LCSG and The Xerces Society – collaborating to protect pollinators

lcsg-xerces2One of our AmeriCorps Members, Hillary Jensen, recently had the opportunity to visit the Xerces Society in Portland, OR along with LCSG Board President – Louis LaPierre, and Friend of LCSG, Author and Naturalist – Robert Pyle.

Xerces generously donated Pollinator Habitat signs for installation in each of our School Gardens – which will help us teach about and protect VIPs (very important pollinators) in our own community.

Thank you for the signs and for all the valuable work you do for invertebrates, Xerces Society.
Learn more about the birth and work of Xerces here:


Free volunteer training – Register Now!

IMG_8881“Ultimately, it is volunteers who make it possible for kids to experience the school garden in a meaningful way.”

Whether you are currently volunteering in a school garden or are just starting to think about getting your hands dirty… this free training (pdf) event is for you! Learn simple, effective techniques and strategies for helping kids (and plants!) thrive.

We hope you can attend one of these two (identical) 3-hour sessions:

  • ​​Friday, ​February ​20: ​9:00-noon​
  • ​Saturday February 21: ​9:00-noon​


Northlake Elementary
“Garden Lab” Room 26 (​2nd​ portable)
2210 Olympia Way
Longview, WA 98632

We will work in the classroom as well as out in the garden – there will be plenty of hands-on learning! Topics include:

  • Why school gardens?
  • Garden activities and lessons (we have newly developed resources to share!)
  • Starting seeds indoors and outside
  • Composting with kids
  • Cooking with kids
  • Garden safety
  • Group management strategies
  • Inquiry Based Learning
  • School Garden Resources
  • The Garden Coordinator
  • And more!

Enjoy learning and connecting with great people who have a shared passion for kids, gardens and good food. Snacks provided. And yes, Steve the Rabbit will be there.

This training is free! All are welcome, even those outside Cowlitz County.
Register by simply replying to Ian.

Please specify which day works best for you.

Thank you for matching The Health Care Foundation grant

DSC_0640Thank you for making this happen – your donations totaling $10,000 have poured in over the last few months.  We will now send that to The Health Care Foundation who will in turn write a check for $20,000 to support local school gardens.
As you may know, everything we do is made possible by private donations (40%) and grants (60%).  All the weekly garden and cooking programs that we design and run (serving 2900 students last year); all the sheds, fences, raised beds, irrigation lines, and trellises that we install; all the tools, microscopes, fruit trees, seeds, plants, fertilizers, soil, etc that we buy; all the harvest festivals, Earth Day, STEM events, volunteer trainings – all this is made possible by the generosity of people like you.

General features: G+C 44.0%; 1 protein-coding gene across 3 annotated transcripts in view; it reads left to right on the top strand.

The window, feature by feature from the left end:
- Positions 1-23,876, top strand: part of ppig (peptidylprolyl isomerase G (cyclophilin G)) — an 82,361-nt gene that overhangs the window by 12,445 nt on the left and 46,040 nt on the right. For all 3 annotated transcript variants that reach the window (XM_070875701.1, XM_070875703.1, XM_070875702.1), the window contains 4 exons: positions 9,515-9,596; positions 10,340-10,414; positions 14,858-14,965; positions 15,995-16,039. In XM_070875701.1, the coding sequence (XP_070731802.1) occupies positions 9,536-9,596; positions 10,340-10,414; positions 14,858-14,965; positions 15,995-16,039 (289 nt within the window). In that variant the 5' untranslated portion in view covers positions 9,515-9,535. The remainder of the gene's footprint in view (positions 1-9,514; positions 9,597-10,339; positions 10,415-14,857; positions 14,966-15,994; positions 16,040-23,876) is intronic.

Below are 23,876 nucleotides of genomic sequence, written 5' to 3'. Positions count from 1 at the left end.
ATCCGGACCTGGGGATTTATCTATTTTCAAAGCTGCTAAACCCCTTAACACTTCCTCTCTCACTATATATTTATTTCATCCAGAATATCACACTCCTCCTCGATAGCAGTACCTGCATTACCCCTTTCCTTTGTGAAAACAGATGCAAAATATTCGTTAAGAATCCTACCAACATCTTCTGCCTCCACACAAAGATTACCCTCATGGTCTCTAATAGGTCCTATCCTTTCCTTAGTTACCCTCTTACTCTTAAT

$RBD9MW7 The success of this matching grant puts us closer to what we need to bring in this year to continue to provide and expand these services (still seeking $21,000 more in general donations and $20,000 from our Fall Harvest Event).
You’ve heard this before, but can I say it again?  5 years ago there was one school garden in these parts; today there are thirteen.
$RVFQV7QThis was not a federal, state, or district initiative; rather, this was our community saying “This needs to happen.  This kind of hands-on learning centered around nature and real food is not just kinda neat, it is essential.  And every child deserves to have the opportunities and experiences that a school garden provides.”
GARDEN SUMMER 2010 080Lower Columbia School Gardens formed in 2010 to answer that call, and we have been going full tilt ever since. Thank you for partnering with us every step of the way.



Butler Acres Elementary School Garden is now online

Our newest garden is a place to be if you like to grow and learn! Many families brought their best worker bees to participate in the recent work party. We are transforming the hillside into an outdoor classroom suited for science, math and nutrition lessons and for promoting good stewardship of our planet Earth. Our accomplishments so far: building retaining walls to create flat spots and “rooms” within the larger footprint, stripping sod and spreading soil, installing drains, shoveling gravel and, most importantly…planting! Already in: herbs, peas, onions, lettuce, squash, blueberries, grapes, nasturtiums, and more to come.

For a task list and the garden calendar see the garden website. Contact Cathleen McNelly if you like to help or have any questions.

Kellogg Gardens donates compost and soil

kellog1Steve the Rabbit’s crew just picked up the first part of a HUGE DONATION from Kellogg Gardens in Longview: two and a half pallets of really good organic compost and planting soil (that’s $1,300 worth)!
kellog2Another great example of a local business helping to make a healthier community.
Thank you Kellogg Gardens – we will need to fill about 30 new raised beds in the next few months, so this is the perfect gift for school gardens.  kellog3 kellog4